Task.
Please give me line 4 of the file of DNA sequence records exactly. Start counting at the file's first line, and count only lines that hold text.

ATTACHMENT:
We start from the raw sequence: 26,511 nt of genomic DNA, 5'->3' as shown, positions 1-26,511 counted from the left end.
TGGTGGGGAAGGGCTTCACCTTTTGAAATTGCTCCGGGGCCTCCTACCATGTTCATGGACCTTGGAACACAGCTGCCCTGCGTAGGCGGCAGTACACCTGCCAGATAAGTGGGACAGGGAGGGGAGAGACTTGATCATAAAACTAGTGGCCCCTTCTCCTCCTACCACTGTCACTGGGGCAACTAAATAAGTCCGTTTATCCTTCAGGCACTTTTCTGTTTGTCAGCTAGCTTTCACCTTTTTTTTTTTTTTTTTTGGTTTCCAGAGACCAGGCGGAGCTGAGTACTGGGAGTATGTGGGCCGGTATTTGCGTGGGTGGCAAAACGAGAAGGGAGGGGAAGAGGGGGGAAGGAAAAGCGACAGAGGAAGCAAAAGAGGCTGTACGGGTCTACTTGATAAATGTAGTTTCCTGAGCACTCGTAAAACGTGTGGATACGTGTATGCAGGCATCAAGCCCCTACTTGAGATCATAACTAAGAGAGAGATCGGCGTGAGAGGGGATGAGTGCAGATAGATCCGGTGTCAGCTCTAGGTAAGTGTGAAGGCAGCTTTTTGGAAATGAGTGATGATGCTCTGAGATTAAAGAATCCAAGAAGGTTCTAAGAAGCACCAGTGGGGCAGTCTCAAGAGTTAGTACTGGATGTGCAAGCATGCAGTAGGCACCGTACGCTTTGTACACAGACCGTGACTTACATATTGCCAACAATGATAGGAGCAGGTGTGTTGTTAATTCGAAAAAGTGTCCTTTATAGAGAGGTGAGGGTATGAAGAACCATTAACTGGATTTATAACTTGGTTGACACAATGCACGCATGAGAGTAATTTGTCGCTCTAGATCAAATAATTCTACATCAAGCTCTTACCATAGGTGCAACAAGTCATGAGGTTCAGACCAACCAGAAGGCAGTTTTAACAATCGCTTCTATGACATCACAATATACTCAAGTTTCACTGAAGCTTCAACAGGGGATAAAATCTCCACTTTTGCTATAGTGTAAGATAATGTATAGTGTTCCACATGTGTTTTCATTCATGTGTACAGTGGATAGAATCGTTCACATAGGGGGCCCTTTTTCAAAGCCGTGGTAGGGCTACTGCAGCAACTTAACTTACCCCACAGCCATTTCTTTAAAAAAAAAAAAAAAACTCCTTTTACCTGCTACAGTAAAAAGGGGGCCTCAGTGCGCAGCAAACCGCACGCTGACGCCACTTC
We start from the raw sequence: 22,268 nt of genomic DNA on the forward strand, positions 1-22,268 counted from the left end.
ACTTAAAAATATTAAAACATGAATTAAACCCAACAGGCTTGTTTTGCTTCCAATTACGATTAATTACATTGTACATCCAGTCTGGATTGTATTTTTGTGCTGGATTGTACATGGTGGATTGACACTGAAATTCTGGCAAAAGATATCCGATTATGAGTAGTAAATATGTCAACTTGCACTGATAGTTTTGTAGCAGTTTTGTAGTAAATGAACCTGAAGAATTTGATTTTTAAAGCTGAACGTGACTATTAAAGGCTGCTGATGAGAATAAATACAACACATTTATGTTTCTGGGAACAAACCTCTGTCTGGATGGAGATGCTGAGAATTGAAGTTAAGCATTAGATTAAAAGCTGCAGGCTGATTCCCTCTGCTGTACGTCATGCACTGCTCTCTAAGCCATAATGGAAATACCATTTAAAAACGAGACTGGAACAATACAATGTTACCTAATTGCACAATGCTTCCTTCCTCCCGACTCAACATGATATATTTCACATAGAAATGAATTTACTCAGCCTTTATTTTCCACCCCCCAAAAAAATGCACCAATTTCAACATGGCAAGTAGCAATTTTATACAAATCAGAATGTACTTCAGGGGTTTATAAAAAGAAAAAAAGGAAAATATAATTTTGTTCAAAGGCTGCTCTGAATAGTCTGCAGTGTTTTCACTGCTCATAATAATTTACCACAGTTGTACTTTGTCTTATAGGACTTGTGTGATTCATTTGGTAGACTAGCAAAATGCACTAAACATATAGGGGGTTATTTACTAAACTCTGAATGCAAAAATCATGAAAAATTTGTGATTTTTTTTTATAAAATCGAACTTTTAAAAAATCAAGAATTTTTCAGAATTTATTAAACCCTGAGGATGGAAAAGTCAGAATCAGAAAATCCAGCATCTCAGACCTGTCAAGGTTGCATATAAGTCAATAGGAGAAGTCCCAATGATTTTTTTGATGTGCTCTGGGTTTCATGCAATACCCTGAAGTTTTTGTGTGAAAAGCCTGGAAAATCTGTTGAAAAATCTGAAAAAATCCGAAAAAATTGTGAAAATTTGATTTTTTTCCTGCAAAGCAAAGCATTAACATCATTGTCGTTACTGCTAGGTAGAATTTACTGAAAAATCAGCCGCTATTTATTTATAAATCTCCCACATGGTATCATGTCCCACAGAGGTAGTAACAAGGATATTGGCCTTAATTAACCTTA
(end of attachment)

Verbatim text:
ACTTAAAAATATTAAAACATGAATTAAACCCAACAGGCTTGTTTTGCTTCCAATTACGATTAATTACATTGTACATCCAGTCTGGATTGTATTTTTGTGCTGGATTGTACATGGTGGATTGACACTGAAATTCTGGCAAAAGATATCCGATTATGAGTAGTAAATATGTCAACTTGCACTGATAGTTTTGTAGCAGTTTTGTAGTAAATGAACCTGAAGAATTTGATTTTTAAAGCTGAACGTGACTATTAAAGGCTGCTGATGAGAATAAATACAACACATTTATGTTTCTGGGAACAAACCTCTGTCTGGATGGAGATGCTGAGAATTGAAGTTAAGCATTAGATTAAAAGCTGCAGGCTGATTCCCTCTGCTGTACGTCATGCACTGCTCTCTAAGCCATAATGGAAATACCATTTAAAAACGAGACTGGAACAATACAATGTTACCTAATTGCACAATGCTTCCTTCCTCCCGACTCAACATGATATATTTCACATAGAAATGAATTTACTCAGCCTTTATTTTCCACCCCCCAAAAAAATGCACCAATTTCAACATGGCAAGTAGCAATTTTATACAAATCAGAATGTACTTCAGGGGTTTATAAAAAGAAAAAAAGGAAAATATAATTTTGTTCAAAGGCTGCTCTGAATAGTCTGCAGTGTTTTCACTGCTCATAATAATTTACCACAGTTGTACTTTGTCTTATAGGACTTGTGTGATTCATTTGGTAGACTAGCAAAATGCACTAAACATATAGGGGGTTATTTACTAAACTCTGAATGCAAAAATCATGAAAAATTTGTGATTTTTTTTTATAAAATCGAACTTTTAAAAAATCAAGAATTTTTCAGAATTTATTAAACCCTGAGGATGGAAAAGTCAGAATCAGAAAATCCAGCATCTCAGACCTGTCAAGGTTGCATATAAGTCAATAGGAGAAGTCCCAATGATTTTTTTGATGTGCTCTGGGTTTCATGCAATACCCTGAAGTTTTTGTGTGAAAAGCCTGGAAAATCTGTTGAAAAATCTGAAAAAATCCGAAAAAATTGTGAAAATTTGATTTTTTTCCTGCAAAGCAAAGCATTAACATCATTGTCGTTACTGCTAGGTAGAATTTACTGAAAAATCAGCCGCTATTTATTTATAAATCTCCCACATGGTATCATGTCCCACAGAGGTAGTAACAAGGATATTGGCCTTAATTAACCTTA